“Believing leads to seeing but seeing doesn’t always lead to believing.” Ben Witherington
The term, “melting pot” could easily refer to Brazil at this moment in history. It has assimilated a number of other nationalities and made them its own. But that has not always been so. After 1850 when slavery ended the government and farmers paid the passage of Europeans to Brazil to work in the coffee fields—most of them were Italians. The farmers had a slave mentality so working conditions were miserable. Japanese were encouraged to immigrate to Brazil in 1908 and in the next seven years 15,000 arrived. Beginning with WWI 164,000 more came. But a melting pot did not happen.
When we worked in the interior of the State of São Paulo, part of our ministry was out on the huge coffee farms. Each farm had its row of housing for the colonos—the workers. The houses had no ceilings, a rough brick floor, instead of glass windows wood panels, no indoor plumbing or toilets. The workers would say, “We need food, clothing and medicines to be able to live. What we earn only provides two of those.” Though the Brazilian government does provide some social programs yet there is an immense contrast between the rich and the poor.
Brazil has forced the melting pot on different peoples at different times in its history. Example: Getulio Vargas before WWII promoted with laws the “whitening of the population.” Other language newspapers than Portuguese were banned. Only the Portuguese language could be used in schools among the large Japanese, Italian and German populations.
But the melting pot was happening. I recall a family that attended church when we lived in the interior. While his was a darker complexion that the typical Brazilian, yet his wife was blond and fair skinned. Nobody thought anything of that. I do not suggest there was never any color discrimination. But I do recall a book written by a Brazilian sociologist that extolled the virtues of the Brazilian melting pot. That included European blood lines, the Africans brought over as slaves and the native Indians. With the amalgamation of people from other nations the author proclaimed that it made the Brazilians a superior people. So what can I say?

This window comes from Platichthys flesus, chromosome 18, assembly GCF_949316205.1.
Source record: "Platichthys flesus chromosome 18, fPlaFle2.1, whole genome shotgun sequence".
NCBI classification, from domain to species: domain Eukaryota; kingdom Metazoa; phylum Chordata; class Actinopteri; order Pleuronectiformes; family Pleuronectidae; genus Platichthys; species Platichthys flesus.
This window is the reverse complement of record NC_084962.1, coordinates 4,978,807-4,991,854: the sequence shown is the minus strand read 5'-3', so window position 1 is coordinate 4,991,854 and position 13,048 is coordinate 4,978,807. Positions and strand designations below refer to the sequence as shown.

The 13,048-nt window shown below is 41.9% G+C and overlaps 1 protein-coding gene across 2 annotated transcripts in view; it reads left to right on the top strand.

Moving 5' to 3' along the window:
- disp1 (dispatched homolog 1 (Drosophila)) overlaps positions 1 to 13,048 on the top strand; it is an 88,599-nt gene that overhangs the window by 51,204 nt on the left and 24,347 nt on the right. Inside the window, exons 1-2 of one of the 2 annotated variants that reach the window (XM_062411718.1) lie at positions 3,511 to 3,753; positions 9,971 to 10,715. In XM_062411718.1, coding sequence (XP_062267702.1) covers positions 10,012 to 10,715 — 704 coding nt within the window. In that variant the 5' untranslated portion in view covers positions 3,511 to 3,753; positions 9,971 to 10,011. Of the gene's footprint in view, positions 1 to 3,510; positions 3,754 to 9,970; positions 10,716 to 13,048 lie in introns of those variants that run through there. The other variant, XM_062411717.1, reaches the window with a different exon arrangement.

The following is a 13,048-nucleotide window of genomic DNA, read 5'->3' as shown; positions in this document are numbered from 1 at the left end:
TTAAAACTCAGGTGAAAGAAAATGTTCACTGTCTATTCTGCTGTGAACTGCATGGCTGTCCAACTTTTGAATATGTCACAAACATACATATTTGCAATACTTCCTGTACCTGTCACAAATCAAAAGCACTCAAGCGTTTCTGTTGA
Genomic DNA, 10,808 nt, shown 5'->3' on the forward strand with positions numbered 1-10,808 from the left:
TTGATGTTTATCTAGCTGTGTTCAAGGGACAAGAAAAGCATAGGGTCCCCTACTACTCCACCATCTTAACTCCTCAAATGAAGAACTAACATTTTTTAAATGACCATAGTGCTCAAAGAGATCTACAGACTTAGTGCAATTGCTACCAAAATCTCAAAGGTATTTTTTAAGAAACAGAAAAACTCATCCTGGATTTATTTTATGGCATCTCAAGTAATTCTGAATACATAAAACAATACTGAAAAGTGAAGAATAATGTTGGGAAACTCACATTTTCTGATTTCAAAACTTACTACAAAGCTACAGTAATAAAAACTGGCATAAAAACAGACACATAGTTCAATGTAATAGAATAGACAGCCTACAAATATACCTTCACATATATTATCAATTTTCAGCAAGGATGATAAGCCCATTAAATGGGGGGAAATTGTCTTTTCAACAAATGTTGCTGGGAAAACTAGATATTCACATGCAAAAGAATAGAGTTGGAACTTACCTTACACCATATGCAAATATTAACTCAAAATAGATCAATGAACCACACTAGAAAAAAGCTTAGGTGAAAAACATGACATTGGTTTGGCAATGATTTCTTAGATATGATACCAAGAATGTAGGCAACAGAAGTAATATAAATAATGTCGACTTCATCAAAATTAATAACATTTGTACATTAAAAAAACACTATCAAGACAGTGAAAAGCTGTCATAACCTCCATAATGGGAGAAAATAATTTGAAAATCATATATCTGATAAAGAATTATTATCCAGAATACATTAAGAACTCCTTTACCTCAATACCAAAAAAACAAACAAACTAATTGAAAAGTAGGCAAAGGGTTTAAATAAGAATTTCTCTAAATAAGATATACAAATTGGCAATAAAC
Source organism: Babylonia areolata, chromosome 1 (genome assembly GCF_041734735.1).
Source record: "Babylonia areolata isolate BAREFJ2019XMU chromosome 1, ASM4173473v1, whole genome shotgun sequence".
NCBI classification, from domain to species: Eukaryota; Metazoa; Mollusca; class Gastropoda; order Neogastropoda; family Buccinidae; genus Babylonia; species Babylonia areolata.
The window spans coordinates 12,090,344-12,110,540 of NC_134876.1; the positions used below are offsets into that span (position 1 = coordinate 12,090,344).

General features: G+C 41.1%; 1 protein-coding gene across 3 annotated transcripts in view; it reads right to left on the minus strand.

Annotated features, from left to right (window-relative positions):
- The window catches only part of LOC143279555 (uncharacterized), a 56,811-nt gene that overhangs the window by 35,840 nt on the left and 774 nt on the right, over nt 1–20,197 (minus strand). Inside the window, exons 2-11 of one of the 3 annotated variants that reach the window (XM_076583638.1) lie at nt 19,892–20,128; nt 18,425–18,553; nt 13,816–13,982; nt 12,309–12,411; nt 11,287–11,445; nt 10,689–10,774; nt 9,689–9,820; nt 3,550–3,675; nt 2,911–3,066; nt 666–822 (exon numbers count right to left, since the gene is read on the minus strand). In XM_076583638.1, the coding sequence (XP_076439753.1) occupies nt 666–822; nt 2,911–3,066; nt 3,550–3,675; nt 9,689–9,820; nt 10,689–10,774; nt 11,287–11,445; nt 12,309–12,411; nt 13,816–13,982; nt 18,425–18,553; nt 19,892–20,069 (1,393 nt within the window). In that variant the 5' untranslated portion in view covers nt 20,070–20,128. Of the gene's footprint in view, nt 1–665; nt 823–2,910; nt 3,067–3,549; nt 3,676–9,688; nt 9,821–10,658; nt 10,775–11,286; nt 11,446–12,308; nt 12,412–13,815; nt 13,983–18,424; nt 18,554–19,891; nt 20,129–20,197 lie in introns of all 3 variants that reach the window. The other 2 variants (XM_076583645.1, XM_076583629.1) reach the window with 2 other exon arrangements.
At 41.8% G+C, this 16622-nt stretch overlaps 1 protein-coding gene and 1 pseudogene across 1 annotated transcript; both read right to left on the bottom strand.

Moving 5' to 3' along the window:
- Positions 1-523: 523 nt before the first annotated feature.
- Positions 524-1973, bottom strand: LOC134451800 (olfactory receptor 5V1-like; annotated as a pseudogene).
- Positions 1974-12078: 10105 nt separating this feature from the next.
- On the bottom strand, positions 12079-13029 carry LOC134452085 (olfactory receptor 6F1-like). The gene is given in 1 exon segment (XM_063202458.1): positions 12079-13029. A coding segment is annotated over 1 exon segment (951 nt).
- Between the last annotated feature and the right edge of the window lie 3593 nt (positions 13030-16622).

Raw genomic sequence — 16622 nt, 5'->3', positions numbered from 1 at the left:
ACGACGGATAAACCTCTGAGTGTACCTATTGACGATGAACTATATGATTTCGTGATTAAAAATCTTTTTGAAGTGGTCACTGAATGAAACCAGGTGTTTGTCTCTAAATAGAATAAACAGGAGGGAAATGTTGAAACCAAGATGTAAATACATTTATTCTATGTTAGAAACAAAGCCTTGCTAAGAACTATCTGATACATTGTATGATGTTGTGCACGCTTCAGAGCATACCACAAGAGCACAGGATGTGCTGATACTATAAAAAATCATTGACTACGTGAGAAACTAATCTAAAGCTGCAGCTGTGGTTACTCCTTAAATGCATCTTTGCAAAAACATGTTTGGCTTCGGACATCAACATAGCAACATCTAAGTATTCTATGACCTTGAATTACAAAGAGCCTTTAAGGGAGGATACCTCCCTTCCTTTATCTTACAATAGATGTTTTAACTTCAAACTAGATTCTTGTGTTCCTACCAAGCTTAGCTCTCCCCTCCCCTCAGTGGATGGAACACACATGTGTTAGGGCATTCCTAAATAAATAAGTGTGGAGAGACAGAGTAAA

The multiculturalism of the early years of the nation did not focus on allowing different cultures and languages to melt together. The opposite. That happened was because of the strength of the immigrant population. The melting pot has become more evident in recent years and may be described as moving away from a “salad bowl” approach.
It is interesting that our church’s mission work in Brazil began with a request by a Japanese, Daniel Nishizumi, to come help. The Japanese valued their culture—that certainly makes sense. The result was that most of our churches during the early years of our denomination there were Japanese. In recent times there has been a dramatic change with the planting of many Brazilian congregations. In a number of those churches, Japanese not only attend but give leadership.
The other day I came across picture of some of our Japanese friends from the time we lived in Brazil. Among them was Minoru Tsukamoto. His life began in Japan during WWII. Much of that time he was hungry with a lack of food that bordering on starvation. I knew Minoru as short and thin. As a Christian missionary to Paraguay he used his immense energy to minister there to his people. His work was difficult for these poor farmers were spread all across the country.
When I think of “melting pot” I think of their food–Brazil has a good variety of recipes. When in the South of the country you would not want to miss a churrasco, a tasty meal of barbecued meats. Then there is the feijoada, a stew of slow-cooked black beans most often with dried pork sausage. It is served with rice and sprinkled with manioc flour. But traditionally feijoada includes most any part of a pig. As I write, I recall some of our missionaries being invited to a social club for a meal—a dinner of feijoada. I never was that fond of this food but one of our group found part of a pig’s snout poking up through the beans. But it was the pig’s eye staring at him that hurt his appetite.
No matter what this friend found in his feijoada, another loved it no matter what. I recall having dinner with him in a restaurant with both of us having jeijoada. I ate my share but the large serving bowl had more yet. I remember he finished it off–so I must say regarding this Brazilian food—to each his own.
About the Brazilian melting pot—our family was comfortable in their society with one reason being their wonderful acceptance of us. They were always forgiving and helpful. The rest of the world could learn something from the point of view we experienced.